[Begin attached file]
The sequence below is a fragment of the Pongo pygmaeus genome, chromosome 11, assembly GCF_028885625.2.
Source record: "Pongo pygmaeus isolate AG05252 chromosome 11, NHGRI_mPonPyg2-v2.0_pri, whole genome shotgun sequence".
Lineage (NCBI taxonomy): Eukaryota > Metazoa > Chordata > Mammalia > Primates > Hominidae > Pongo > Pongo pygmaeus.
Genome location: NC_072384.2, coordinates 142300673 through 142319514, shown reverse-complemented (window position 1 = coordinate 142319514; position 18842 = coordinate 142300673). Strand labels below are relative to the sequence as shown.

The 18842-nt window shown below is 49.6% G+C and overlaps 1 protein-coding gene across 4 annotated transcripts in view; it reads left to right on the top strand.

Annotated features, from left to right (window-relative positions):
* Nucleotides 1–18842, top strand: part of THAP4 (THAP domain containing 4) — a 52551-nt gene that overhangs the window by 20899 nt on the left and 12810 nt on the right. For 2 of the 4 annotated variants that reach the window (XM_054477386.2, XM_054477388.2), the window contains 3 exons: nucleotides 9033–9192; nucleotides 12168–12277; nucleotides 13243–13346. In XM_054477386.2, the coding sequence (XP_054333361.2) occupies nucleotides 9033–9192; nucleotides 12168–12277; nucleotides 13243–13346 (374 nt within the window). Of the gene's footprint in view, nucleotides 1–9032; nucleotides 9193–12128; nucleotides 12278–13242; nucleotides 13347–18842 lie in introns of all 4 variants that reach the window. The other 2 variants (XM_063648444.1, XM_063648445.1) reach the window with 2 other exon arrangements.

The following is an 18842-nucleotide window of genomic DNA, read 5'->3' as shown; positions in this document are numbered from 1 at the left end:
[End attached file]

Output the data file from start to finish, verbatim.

The sequence below is a fragment of the Pongo pygmaeus genome, chromosome 11, assembly GCF_028885625.2.
Source record: "Pongo pygmaeus isolate AG05252 chromosome 11, NHGRI_mPonPyg2-v2.0_pri, whole genome shotgun sequence".
Lineage (NCBI taxonomy): Eukaryota > Metazoa > Chordata > Mammalia > Primates > Hominidae > Pongo > Pongo pygmaeus.
Genome location: NC_072384.2, coordinates 142300673 through 142319514, shown reverse-complemented (window position 1 = coordinate 142319514; position 18842 = coordinate 142300673). Strand labels below are relative to the sequence as shown.

The 18842-nt window shown below is 49.6% G+C and overlaps 1 protein-coding gene across 4 annotated transcripts in view; it reads left to right on the top strand.

Annotated features, from left to right (window-relative positions):
* Nucleotides 1–18842, top strand: part of THAP4 (THAP domain containing 4) — a 52551-nt gene that overhangs the window by 20899 nt on the left and 12810 nt on the right. For 2 of the 4 annotated variants that reach the window (XM_054477386.2, XM_054477388.2), the window contains 3 exons: nucleotides 9033–9192; nucleotides 12168–12277; nucleotides 13243–13346. In XM_054477386.2, the coding sequence (XP_054333361.2) occupies nucleotides 9033–9192; nucleotides 12168–12277; nucleotides 13243–13346 (374 nt within the window). Of the gene's footprint in view, nucleotides 1–9032; nucleotides 9193–12128; nucleotides 12278–13242; nucleotides 13347–18842 lie in introns of all 4 variants that reach the window. The other 2 variants (XM_063648444.1, XM_063648445.1) reach the window with 2 other exon arrangements.

The following is an 18842-nucleotide window of genomic DNA, read 5'->3' as shown; positions in this document are numbered from 1 at the left end: